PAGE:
For his part, Monifa Bandele, MomsRising’s director of strategy recalled that New York faces a child care crisis and only significant state investment will create a strong financial foundation and enable families, businesses and our economy to prosper.

“We hope that Governor Hochul will protect undocumented families, who strengthen our communities. Invest in better maternal and reproductive health care. Besides that she ends the disparities that put at risk so many black mothers and other mothers of color. Our state will only succeed if we all have access to quality reproductive health care.”

After 227 years, the state of New York elected its first female governor, which is why this coalition warned at a rally held this Wednesday in Lower Manhattan, that one could only speak of a “victory” if the president becomes a defender of a series of legal initiatives that in some cases lThey have been discussed and ignored for years.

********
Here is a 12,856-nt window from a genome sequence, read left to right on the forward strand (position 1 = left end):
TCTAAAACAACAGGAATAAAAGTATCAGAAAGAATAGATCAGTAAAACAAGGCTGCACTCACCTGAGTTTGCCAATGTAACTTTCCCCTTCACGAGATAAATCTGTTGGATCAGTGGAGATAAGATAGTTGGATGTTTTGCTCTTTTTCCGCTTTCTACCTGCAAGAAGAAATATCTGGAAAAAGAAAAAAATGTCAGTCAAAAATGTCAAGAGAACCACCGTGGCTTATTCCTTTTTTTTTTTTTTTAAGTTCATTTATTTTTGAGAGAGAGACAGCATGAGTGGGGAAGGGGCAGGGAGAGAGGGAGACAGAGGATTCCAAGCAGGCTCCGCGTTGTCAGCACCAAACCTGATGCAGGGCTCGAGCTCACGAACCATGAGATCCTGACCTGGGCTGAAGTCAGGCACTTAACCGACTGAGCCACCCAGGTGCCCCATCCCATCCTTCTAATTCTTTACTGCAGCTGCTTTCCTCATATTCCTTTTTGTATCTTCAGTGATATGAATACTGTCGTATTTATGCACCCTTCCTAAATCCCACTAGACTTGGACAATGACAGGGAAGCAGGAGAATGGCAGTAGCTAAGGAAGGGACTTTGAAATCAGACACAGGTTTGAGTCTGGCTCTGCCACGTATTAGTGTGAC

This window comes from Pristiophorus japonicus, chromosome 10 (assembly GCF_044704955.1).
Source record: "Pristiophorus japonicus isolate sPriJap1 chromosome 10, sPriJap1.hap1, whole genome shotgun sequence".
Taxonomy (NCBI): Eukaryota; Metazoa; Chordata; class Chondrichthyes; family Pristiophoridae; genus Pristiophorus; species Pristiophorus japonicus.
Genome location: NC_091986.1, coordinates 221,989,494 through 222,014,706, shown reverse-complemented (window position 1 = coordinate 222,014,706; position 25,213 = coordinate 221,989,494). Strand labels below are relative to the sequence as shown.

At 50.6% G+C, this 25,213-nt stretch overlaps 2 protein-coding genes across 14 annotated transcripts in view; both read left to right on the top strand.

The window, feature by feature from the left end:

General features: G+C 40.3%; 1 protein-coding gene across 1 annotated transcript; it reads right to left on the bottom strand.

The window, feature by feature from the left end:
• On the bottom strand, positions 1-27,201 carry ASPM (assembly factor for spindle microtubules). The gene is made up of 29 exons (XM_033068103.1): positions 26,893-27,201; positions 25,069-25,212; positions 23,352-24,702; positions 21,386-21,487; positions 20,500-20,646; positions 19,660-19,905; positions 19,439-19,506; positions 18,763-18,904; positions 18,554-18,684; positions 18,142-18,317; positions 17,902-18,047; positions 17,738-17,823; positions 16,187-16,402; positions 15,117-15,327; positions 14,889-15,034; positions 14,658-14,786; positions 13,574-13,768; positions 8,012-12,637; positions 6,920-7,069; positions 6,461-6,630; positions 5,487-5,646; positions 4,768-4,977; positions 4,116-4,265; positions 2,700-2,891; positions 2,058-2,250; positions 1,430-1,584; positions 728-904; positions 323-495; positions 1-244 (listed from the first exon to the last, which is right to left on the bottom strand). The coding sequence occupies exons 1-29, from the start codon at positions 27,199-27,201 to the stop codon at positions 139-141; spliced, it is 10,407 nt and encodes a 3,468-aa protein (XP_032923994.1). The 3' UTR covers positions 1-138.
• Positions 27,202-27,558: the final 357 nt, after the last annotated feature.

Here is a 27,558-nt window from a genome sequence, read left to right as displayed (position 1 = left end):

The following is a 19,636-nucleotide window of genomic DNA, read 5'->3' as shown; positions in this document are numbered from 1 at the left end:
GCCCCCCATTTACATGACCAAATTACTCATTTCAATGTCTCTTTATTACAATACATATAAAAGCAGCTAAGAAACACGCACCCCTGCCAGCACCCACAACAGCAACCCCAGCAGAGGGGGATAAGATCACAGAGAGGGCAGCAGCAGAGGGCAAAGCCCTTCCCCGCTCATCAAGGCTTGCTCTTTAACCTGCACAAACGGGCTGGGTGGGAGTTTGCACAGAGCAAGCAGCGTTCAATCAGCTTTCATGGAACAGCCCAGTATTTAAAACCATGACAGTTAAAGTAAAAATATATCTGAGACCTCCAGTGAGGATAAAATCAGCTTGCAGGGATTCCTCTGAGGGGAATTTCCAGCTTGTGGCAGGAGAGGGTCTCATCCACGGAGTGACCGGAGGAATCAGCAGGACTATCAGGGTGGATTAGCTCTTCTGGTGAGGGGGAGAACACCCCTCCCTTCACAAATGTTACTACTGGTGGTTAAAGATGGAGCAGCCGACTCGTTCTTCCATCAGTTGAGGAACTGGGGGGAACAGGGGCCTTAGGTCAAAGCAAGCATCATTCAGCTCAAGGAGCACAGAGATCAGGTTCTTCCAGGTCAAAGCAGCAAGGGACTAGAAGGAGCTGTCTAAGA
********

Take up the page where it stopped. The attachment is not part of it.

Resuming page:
“With women’s rights at stake across the country, we must be a bulwark against domestic extremism and that is achieved with anti-choice legislation by prioritizing the approval of comprehensive child care, protections against abortion and equal pay. At the next session, we hope to do everything we can to raise the voices of women and girls in the halls of Albany and across our state,” exclaimed the Assemblywoman Linda Rosenthal.

The Puerto Rican home assistant, Margarita Pillot demands a fair payment for her sector: “They are abandoning these jobs!

Increase wages for domestic workers

Last October 1st a wage increase that adds $2 per hour to the income of home care workers came into force, but this “symbolic conquest” has been described as a “mockery” by a labor force, which through a law, He aspires to an adjustment of 150% of his salary in the coming months.

The Puerto Rican domestic caregiver, Margarita Pillot With 25 years in this sector, she joined the demands of New York women. In her case, she considers it a priority to promote an emergency review of her salary reality.